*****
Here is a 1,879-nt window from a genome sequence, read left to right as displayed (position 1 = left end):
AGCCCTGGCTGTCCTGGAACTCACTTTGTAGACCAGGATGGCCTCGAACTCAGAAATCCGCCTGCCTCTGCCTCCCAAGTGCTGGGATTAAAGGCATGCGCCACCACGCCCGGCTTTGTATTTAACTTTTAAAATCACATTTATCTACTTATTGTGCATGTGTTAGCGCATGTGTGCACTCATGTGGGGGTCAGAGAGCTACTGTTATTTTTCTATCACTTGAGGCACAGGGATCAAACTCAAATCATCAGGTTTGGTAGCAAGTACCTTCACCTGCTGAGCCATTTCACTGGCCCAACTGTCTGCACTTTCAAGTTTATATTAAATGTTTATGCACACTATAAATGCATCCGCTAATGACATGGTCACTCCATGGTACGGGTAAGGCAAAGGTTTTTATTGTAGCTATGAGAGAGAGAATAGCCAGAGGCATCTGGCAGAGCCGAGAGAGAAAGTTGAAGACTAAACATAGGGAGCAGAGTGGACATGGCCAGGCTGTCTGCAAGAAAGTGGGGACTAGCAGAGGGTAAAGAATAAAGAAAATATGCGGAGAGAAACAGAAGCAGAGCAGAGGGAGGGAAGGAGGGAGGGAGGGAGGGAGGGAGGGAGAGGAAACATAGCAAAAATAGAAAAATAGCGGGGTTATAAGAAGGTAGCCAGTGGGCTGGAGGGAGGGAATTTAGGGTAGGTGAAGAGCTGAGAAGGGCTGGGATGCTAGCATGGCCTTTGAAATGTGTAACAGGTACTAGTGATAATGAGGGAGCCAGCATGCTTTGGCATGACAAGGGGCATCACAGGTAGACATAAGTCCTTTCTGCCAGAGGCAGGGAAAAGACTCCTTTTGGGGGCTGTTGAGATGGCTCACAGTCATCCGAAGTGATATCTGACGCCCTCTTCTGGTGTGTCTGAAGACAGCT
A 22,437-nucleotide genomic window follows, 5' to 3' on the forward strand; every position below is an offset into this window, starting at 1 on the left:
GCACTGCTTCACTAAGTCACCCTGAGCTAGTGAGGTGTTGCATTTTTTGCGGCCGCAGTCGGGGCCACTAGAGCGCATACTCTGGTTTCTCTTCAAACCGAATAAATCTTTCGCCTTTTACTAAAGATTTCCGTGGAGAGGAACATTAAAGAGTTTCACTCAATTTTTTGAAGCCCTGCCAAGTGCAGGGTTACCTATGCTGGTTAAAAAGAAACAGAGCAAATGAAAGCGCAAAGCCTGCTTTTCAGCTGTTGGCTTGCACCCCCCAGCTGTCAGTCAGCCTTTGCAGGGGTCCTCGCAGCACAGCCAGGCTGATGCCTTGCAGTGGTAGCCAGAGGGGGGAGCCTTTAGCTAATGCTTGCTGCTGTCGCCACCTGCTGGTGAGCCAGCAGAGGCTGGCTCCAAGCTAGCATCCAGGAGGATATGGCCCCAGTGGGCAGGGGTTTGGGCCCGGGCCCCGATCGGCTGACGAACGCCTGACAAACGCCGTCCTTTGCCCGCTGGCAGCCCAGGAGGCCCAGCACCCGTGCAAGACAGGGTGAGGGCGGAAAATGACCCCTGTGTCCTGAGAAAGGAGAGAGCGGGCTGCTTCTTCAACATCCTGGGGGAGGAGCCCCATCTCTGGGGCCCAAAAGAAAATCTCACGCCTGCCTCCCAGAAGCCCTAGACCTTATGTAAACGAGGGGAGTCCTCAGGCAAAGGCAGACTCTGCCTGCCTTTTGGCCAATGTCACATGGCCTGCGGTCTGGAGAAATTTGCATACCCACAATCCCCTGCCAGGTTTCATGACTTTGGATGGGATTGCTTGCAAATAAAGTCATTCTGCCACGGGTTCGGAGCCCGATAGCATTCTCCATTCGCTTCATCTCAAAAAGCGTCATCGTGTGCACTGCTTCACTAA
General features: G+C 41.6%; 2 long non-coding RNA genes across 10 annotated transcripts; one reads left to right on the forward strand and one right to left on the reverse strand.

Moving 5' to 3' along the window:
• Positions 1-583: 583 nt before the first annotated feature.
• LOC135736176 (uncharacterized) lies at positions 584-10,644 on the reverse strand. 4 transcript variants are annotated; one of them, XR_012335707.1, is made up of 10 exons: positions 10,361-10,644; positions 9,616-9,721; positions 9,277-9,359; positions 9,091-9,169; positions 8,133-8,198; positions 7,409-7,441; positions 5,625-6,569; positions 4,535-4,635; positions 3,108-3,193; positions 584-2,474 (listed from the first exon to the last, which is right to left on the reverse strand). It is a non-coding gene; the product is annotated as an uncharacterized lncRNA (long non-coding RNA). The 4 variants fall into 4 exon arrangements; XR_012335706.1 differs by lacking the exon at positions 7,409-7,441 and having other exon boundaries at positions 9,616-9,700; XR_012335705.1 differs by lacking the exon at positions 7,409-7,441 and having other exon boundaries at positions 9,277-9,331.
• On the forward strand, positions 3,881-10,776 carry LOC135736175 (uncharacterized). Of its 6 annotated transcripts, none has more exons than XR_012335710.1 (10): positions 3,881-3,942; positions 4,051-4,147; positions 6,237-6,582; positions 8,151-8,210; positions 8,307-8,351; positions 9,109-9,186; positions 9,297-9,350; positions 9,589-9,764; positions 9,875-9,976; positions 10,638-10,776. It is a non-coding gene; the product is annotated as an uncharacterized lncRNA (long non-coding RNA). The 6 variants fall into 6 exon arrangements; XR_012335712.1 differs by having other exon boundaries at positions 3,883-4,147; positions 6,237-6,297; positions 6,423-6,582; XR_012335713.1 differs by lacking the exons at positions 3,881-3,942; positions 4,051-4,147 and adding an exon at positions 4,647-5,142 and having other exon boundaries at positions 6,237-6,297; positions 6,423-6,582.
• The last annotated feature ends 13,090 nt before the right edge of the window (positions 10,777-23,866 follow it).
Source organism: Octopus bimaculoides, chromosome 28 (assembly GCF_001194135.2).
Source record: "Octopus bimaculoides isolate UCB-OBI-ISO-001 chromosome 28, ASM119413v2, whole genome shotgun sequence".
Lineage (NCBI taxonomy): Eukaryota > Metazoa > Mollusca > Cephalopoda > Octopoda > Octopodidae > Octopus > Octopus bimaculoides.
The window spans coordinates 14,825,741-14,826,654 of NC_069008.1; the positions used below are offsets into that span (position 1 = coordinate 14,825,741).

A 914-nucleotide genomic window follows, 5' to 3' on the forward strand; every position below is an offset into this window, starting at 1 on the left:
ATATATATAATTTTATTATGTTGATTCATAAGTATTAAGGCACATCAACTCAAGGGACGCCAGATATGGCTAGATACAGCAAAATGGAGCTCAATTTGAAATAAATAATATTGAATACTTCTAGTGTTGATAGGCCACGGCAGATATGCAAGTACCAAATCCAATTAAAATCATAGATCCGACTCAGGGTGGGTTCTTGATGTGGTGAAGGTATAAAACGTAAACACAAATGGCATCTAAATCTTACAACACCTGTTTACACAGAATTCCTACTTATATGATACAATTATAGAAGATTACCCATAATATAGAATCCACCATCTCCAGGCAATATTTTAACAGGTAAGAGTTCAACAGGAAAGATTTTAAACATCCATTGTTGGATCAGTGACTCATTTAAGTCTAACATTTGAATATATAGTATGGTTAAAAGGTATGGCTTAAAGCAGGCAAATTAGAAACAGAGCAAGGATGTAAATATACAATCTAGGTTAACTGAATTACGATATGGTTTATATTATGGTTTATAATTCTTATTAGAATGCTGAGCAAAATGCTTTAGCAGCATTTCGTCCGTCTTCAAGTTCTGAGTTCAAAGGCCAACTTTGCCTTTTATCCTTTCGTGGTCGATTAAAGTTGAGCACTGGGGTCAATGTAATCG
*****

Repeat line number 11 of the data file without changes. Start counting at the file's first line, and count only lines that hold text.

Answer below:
Source organism: Octopus bimaculoides, chromosome 28 (assembly GCF_001194135.2).